Ocean Choice International, owner and operator of seafood processing plants across the province, has announced this afternoon that it is closing its operations in Marystown and Port Union.
Just last week an external audit performed by Deloitte confirmed the company’s assertion that processing yellowtail at the Marystown plant has cost the company nearly $10 million in just the past three years. A strong Canadian dollar and high fuel costs were the primary causes.
Meanwhile, the shrimp processing plant in Port Union has been closed since the Fall of 2010 after severe damage was caused during Hurricane Igor. As the company cited delays in working with its insurance companies as a cause, rumours have been circulating that OCI would not reopen the plant at all. Lower shrimp quotas and availability at other Newfoundland plants have perhaps made the plant redundant.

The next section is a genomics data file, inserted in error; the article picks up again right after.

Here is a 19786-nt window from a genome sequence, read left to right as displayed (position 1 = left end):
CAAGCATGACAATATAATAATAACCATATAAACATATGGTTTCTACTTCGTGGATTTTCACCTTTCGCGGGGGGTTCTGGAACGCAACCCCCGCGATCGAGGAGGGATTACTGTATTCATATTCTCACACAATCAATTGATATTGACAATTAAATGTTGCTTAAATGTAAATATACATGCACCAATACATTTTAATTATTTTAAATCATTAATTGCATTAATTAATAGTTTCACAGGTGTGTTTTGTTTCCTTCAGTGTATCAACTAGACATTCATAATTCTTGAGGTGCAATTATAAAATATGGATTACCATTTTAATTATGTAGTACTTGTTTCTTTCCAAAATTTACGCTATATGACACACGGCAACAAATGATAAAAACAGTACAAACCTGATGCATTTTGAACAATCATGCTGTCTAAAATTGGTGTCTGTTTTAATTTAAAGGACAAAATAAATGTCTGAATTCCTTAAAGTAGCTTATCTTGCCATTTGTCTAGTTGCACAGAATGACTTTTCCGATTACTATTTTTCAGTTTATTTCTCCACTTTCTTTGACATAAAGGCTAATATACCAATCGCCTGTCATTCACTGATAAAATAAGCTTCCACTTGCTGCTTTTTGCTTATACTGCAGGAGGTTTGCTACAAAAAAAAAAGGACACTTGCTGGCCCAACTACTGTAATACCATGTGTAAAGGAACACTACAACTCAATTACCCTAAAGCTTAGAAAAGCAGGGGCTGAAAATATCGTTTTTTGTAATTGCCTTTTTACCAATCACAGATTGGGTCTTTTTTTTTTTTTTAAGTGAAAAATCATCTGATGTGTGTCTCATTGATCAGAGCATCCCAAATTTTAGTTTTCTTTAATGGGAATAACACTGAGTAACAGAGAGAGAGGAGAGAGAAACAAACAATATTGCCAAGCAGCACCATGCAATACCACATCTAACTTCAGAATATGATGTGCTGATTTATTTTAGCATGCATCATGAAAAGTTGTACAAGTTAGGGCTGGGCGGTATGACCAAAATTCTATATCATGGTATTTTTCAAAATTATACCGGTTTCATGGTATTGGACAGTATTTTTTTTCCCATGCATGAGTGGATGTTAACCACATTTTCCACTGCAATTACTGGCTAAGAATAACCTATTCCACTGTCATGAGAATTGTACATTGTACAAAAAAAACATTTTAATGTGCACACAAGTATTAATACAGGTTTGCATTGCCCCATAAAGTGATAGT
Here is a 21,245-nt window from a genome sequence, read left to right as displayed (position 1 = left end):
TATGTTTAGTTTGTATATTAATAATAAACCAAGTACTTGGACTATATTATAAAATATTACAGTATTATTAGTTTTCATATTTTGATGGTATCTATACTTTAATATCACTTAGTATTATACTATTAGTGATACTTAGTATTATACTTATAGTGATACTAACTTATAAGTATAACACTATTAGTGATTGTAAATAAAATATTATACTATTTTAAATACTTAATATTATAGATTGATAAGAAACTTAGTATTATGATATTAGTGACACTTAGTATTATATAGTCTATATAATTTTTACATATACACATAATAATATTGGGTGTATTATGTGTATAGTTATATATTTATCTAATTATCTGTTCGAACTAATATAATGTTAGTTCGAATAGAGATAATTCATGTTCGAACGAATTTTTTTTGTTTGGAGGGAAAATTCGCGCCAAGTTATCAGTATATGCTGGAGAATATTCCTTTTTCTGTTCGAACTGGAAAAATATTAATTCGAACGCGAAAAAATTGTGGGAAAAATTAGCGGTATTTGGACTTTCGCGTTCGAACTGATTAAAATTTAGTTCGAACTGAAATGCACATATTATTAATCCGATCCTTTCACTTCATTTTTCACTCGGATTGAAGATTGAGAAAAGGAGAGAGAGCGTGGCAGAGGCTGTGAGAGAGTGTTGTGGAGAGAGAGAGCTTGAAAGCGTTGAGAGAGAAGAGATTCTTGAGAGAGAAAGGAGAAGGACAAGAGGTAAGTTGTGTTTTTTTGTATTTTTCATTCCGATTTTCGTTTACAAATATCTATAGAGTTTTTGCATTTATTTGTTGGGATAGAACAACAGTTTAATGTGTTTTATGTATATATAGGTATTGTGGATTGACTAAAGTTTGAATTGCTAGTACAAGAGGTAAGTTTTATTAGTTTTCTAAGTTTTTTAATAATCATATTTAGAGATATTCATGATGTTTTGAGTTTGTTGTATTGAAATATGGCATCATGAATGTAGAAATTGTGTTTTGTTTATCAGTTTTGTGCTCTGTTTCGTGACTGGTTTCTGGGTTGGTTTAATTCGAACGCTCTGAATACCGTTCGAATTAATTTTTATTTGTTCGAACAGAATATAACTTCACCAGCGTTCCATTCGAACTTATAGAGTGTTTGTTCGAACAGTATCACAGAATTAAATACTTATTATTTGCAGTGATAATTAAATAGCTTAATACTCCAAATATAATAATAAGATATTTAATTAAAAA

Recently Ocean Choice CEO Martin Sullivan has been very outspoken about the state of the fishery in Newfoundland and Labrador, calling the industry “broken” on Tuesday night. The Telegram reported Wednesday that Sullivan’s problem with the industry’s model was that while market requirements are changing with growing demand worldwide, minimum-processing requirements in Newfoundland and Labrador are hamstringing his company.
Sullivan has said that other competitors around the world — or even in Canada — don’t face the same restrictions, and has suggested that his company has lost hundreds of millions in potential revenue, and that jobs lost in plants would be made up by jobs in the water, and better wages.
Sullivan has called on the provincial government to relax legislation to allow the fishing industry in Newfoundland and Labrador to restructure itself on the industry’s dime.